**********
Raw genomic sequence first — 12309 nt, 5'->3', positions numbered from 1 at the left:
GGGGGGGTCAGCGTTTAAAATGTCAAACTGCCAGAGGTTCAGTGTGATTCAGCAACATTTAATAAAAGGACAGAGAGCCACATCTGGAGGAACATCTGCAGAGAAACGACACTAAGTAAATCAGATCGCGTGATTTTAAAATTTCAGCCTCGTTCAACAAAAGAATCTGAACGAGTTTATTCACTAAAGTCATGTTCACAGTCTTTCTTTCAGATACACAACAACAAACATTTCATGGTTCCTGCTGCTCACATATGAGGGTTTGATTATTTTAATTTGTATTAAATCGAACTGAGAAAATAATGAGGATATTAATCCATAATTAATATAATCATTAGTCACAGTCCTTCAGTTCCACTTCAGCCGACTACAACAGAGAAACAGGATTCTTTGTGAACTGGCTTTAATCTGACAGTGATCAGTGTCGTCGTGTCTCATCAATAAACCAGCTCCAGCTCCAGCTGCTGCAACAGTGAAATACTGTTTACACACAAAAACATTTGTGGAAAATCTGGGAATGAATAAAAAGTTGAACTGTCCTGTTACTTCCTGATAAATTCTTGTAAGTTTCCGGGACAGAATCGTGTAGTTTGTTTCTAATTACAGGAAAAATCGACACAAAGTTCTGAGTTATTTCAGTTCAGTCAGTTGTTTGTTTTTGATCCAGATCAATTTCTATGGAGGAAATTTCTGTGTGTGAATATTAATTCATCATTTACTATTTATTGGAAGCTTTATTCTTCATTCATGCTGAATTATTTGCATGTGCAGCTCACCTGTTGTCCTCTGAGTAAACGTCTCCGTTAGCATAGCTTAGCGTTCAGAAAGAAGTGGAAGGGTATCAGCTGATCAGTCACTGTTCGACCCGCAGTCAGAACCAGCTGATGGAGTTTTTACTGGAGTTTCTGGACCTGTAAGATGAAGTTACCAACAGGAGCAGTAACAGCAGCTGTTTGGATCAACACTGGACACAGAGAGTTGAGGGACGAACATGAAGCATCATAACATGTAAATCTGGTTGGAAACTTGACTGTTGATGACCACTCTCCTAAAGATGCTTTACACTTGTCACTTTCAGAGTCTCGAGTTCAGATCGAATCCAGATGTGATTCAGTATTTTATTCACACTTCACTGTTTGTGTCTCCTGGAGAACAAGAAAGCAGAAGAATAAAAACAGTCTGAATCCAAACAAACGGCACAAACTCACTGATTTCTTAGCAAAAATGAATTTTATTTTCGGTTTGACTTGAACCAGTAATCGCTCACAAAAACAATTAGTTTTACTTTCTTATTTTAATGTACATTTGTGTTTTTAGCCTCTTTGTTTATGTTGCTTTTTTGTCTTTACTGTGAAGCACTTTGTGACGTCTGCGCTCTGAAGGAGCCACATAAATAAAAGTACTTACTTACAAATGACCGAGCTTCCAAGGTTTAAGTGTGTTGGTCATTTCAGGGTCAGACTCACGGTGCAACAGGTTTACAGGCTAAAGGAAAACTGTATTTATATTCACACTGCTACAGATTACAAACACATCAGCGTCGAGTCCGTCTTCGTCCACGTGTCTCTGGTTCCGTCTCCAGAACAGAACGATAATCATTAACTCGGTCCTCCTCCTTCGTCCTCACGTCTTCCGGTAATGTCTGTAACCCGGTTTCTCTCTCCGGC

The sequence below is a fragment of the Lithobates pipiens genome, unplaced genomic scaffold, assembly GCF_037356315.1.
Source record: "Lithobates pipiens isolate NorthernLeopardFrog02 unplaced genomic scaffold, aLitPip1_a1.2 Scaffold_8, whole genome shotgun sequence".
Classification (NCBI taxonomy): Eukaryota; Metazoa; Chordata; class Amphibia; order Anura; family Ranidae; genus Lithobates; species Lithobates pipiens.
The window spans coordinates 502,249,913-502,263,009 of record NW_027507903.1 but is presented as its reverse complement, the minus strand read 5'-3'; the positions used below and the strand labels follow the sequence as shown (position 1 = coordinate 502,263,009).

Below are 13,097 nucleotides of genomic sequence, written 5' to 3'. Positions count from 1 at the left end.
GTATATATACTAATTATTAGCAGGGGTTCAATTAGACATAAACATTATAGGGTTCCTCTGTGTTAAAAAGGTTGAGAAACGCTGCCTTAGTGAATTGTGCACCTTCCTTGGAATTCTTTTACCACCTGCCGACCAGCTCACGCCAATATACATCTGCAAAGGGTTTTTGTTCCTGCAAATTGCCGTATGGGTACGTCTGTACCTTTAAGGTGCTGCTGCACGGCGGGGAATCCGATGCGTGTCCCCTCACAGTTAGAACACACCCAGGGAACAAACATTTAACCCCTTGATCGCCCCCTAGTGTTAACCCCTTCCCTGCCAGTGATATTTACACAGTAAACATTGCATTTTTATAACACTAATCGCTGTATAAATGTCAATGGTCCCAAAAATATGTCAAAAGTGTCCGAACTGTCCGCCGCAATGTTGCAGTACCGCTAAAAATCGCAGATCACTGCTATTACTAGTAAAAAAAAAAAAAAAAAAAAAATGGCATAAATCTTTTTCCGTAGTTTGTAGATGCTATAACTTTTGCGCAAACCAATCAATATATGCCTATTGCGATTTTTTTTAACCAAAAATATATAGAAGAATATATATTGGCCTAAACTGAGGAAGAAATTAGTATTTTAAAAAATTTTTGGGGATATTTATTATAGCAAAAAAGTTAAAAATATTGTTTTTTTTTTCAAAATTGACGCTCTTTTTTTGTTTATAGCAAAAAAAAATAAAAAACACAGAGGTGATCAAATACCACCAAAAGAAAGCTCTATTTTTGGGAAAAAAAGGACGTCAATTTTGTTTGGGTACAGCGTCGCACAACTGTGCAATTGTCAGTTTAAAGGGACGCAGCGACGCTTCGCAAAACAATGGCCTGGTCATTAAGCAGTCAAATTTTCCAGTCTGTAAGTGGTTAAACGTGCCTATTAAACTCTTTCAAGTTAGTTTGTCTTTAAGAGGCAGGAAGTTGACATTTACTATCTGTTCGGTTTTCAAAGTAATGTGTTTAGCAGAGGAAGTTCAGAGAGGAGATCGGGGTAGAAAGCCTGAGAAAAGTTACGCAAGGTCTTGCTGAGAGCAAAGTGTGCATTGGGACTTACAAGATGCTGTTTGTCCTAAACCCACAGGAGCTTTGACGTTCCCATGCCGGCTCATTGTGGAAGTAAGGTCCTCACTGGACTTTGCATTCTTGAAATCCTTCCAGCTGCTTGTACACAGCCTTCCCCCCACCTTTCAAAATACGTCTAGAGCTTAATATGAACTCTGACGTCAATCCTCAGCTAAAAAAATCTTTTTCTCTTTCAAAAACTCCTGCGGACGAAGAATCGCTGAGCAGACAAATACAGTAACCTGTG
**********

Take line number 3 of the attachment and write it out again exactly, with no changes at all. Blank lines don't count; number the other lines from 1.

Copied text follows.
The sequence below is a fragment of the Lithobates pipiens genome, unplaced genomic scaffold, assembly GCF_037356315.1.